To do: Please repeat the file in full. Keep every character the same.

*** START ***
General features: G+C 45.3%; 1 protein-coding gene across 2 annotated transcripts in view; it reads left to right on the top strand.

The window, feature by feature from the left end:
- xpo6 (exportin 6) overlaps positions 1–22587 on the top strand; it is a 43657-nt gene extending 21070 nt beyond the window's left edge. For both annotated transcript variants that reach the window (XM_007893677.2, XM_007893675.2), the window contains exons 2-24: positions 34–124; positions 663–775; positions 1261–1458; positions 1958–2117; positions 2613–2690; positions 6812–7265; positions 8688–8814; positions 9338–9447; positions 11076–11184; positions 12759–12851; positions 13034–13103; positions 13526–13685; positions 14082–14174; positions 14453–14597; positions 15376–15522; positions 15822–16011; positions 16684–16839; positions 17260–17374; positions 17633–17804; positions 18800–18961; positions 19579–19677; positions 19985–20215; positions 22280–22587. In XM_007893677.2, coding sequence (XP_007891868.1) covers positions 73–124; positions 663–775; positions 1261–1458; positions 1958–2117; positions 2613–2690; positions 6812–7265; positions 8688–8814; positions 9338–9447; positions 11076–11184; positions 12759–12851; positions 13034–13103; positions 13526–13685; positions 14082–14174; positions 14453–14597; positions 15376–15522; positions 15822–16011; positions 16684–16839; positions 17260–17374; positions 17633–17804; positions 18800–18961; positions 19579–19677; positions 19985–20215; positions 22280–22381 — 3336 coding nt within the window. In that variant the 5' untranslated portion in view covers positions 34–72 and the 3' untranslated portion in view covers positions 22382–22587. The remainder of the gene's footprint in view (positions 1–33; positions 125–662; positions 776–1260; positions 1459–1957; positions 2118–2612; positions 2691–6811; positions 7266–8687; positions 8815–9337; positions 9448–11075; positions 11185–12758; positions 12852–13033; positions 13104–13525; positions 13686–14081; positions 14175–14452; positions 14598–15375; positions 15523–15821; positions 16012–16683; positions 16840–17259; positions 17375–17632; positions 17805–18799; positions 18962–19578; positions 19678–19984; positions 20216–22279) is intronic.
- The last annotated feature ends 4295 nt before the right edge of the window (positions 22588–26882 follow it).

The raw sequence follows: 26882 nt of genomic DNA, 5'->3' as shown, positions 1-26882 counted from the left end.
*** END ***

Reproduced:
General features: G+C 45.3%; 1 protein-coding gene across 2 annotated transcripts in view; it reads left to right on the top strand.

The window, feature by feature from the left end:
- xpo6 (exportin 6) overlaps positions 1–22587 on the top strand; it is a 43657-nt gene extending 21070 nt beyond the window's left edge. For both annotated transcript variants that reach the window (XM_007893677.2, XM_007893675.2), the window contains exons 2-24: positions 34–124; positions 663–775; positions 1261–1458; positions 1958–2117; positions 2613–2690; positions 6812–7265; positions 8688–8814; positions 9338–9447; positions 11076–11184; positions 12759–12851; positions 13034–13103; positions 13526–13685; positions 14082–14174; positions 14453–14597; positions 15376–15522; positions 15822–16011; positions 16684–16839; positions 17260–17374; positions 17633–17804; positions 18800–18961; positions 19579–19677; positions 19985–20215; positions 22280–22587. In XM_007893677.2, coding sequence (XP_007891868.1) covers positions 73–124; positions 663–775; positions 1261–1458; positions 1958–2117; positions 2613–2690; positions 6812–7265; positions 8688–8814; positions 9338–9447; positions 11076–11184; positions 12759–12851; positions 13034–13103; positions 13526–13685; positions 14082–14174; positions 14453–14597; positions 15376–15522; positions 15822–16011; positions 16684–16839; positions 17260–17374; positions 17633–17804; positions 18800–18961; positions 19579–19677; positions 19985–20215; positions 22280–22381 — 3336 coding nt within the window. In that variant the 5' untranslated portion in view covers positions 34–72 and the 3' untranslated portion in view covers positions 22382–22587. The remainder of the gene's footprint in view (positions 1–33; positions 125–662; positions 776–1260; positions 1459–1957; positions 2118–2612; positions 2691–6811; positions 7266–8687; positions 8815–9337; positions 9448–11075; positions 11185–12758; positions 12852–13033; positions 13104–13525; positions 13686–14081; positions 14175–14452; positions 14598–15375; positions 15523–15821; positions 16012–16683; positions 16840–17259; positions 17375–17632; positions 17805–18799; positions 18962–19578; positions 19678–19984; positions 20216–22279) is intronic.
- The last annotated feature ends 4295 nt before the right edge of the window (positions 22588–26882 follow it).

The raw sequence follows: 26882 nt of genomic DNA, 5'->3' as shown, positions 1-26882 counted from the left end.